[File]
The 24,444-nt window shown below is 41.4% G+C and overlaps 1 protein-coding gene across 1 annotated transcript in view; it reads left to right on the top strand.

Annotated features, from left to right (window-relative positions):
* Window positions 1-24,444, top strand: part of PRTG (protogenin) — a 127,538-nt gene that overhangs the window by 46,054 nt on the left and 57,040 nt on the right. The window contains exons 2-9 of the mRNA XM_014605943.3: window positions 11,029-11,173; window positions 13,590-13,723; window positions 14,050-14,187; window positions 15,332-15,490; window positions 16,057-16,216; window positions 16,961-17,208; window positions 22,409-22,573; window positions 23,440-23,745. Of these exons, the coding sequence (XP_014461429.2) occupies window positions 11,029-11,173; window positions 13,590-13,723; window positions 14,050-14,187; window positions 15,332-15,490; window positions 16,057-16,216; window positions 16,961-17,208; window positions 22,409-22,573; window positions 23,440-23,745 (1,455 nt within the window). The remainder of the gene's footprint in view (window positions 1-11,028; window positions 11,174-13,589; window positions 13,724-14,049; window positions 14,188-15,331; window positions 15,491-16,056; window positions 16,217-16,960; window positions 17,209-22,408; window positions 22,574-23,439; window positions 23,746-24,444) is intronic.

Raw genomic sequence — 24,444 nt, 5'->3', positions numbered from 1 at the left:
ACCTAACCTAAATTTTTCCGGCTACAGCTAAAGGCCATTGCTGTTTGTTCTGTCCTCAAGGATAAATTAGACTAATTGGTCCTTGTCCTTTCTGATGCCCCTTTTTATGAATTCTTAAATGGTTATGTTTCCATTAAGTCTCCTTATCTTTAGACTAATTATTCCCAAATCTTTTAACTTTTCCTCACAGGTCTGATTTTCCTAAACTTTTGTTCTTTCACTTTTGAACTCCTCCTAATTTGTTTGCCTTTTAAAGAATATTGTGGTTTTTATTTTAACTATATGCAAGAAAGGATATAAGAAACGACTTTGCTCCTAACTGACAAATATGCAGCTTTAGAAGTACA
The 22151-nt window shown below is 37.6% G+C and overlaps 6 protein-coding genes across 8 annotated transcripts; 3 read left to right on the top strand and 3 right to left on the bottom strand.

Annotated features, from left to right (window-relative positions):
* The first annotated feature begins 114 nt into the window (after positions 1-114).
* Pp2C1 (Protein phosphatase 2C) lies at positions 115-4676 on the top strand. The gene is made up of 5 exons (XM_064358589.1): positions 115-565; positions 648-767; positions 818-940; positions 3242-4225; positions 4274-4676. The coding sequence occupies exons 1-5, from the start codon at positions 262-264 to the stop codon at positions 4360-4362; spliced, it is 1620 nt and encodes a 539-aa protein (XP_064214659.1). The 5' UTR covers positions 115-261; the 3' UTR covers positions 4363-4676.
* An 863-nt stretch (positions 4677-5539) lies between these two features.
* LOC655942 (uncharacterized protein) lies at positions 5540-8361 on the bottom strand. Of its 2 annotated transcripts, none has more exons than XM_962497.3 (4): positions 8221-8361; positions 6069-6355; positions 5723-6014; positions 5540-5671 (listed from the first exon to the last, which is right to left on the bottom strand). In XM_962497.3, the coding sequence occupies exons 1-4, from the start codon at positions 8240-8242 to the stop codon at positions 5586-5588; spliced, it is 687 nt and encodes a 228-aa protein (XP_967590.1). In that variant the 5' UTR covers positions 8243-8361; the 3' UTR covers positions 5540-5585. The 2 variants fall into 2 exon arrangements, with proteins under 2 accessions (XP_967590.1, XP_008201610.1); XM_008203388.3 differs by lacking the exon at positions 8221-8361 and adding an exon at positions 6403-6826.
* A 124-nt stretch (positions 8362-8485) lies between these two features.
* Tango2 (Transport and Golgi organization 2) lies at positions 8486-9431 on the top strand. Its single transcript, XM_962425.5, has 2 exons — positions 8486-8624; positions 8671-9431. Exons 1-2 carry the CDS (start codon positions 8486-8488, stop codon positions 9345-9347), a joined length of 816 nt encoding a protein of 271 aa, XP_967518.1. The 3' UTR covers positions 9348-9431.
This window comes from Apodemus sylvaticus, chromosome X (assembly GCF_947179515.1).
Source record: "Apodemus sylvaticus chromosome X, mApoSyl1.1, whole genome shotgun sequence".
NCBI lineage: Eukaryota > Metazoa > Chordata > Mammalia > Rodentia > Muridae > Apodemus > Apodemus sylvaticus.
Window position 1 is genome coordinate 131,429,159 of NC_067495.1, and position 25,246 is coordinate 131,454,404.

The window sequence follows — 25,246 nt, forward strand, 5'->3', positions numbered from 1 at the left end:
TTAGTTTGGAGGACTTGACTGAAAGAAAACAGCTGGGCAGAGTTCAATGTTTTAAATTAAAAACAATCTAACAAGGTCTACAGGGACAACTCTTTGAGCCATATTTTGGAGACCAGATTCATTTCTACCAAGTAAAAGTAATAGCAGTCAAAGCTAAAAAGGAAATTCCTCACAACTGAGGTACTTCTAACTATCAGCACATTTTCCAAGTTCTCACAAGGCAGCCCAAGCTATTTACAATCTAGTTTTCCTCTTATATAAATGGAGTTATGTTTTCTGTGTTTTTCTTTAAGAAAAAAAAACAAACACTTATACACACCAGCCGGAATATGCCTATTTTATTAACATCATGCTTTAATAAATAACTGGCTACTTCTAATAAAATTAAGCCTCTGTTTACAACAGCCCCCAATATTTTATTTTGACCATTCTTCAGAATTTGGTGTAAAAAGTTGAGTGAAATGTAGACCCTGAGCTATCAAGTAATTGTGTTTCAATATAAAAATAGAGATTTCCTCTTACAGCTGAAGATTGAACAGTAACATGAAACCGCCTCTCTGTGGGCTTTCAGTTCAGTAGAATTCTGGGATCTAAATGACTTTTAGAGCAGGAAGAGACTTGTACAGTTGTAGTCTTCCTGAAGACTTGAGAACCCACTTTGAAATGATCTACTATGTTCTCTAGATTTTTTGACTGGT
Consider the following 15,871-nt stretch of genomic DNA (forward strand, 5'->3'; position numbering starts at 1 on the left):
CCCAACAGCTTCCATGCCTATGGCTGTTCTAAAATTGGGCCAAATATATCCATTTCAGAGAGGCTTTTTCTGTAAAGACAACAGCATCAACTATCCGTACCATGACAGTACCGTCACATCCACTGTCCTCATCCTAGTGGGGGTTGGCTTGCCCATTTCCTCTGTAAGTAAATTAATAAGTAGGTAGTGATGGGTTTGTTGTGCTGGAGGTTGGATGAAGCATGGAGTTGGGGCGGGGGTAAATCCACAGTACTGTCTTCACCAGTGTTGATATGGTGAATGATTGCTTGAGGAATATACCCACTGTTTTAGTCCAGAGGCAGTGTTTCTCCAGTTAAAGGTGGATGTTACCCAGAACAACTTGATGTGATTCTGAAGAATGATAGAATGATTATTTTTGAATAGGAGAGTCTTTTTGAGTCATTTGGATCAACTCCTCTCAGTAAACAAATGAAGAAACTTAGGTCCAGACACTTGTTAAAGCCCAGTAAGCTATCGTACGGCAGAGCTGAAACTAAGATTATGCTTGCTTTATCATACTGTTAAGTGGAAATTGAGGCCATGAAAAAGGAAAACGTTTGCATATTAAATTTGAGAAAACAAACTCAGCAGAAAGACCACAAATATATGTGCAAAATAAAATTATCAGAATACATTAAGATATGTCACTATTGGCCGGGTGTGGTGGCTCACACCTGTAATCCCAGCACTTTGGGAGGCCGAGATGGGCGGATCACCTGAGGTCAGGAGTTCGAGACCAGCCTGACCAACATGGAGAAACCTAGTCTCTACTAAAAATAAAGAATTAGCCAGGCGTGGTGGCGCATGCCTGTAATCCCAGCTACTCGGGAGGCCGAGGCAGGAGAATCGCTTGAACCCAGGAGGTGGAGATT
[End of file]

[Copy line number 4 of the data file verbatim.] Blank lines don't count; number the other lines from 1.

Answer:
Raw genomic sequence — 24,444 nt, 5'->3', positions numbered from 1 at the left: